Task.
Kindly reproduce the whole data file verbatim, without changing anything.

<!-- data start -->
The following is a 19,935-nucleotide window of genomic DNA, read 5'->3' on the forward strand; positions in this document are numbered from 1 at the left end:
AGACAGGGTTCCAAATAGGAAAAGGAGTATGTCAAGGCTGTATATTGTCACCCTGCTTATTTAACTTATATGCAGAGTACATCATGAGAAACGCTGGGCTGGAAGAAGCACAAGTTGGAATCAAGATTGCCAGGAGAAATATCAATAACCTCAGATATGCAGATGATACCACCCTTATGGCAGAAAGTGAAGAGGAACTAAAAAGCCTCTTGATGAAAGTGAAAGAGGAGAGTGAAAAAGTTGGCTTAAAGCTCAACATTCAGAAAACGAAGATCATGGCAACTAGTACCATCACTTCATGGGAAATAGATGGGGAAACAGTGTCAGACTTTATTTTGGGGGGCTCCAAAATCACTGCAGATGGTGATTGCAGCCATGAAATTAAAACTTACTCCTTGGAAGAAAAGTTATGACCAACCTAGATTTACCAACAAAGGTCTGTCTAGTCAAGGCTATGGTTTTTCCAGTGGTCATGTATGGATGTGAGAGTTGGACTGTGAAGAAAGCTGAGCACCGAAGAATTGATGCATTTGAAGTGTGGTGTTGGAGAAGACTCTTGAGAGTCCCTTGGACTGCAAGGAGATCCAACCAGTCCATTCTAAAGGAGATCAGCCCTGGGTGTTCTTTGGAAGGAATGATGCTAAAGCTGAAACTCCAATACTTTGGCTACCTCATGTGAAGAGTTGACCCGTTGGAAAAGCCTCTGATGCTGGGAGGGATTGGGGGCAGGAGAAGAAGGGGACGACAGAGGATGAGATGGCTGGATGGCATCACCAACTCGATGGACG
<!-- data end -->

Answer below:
The following is a 19,935-nucleotide window of genomic DNA, read 5'->3' on the forward strand; positions in this document are numbered from 1 at the left end:
AGACAGGGTTCCAAATAGGAAAAGGAGTATGTCAAGGCTGTATATTGTCACCCTGCTTATTTAACTTATATGCAGAGTACATCATGAGAAACGCTGGGCTGGAAGAAGCACAAGTTGGAATCAAGATTGCCAGGAGAAATATCAATAACCTCAGATATGCAGATGATACCACCCTTATGGCAGAAAGTGAAGAGGAACTAAAAAGCCTCTTGATGAAAGTGAAAGAGGAGAGTGAAAAAGTTGGCTTAAAGCTCAACATTCAGAAAACGAAGATCATGGCAACTAGTACCATCACTTCATGGGAAATAGATGGGGAAACAGTGTCAGACTTTATTTTGGGGGGCTCCAAAATCACTGCAGATGGTGATTGCAGCCATGAAATTAAAACTTACTCCTTGGAAGAAAAGTTATGACCAACCTAGATTTACCAACAAAGGTCTGTCTAGTCAAGGCTATGGTTTTTCCAGTGGTCATGTATGGATGTGAGAGTTGGACTGTGAAGAAAGCTGAGCACCGAAGAATTGATGCATTTGAAGTGTGGTGTTGGAGAAGACTCTTGAGAGTCCCTTGGACTGCAAGGAGATCCAACCAGTCCATTCTAAAGGAGATCAGCCCTGGGTGTTCTTTGGAAGGAATGATGCTAAAGCTGAAACTCCAATACTTTGGCTACCTCATGTGAAGAGTTGACCCGTTGGAAAAGCCTCTGATGCTGGGAGGGATTGGGGGCAGGAGAAGAAGGGGACGACAGAGGATGAGATGGCTGGATGGCATCACCAACTCGATGGACG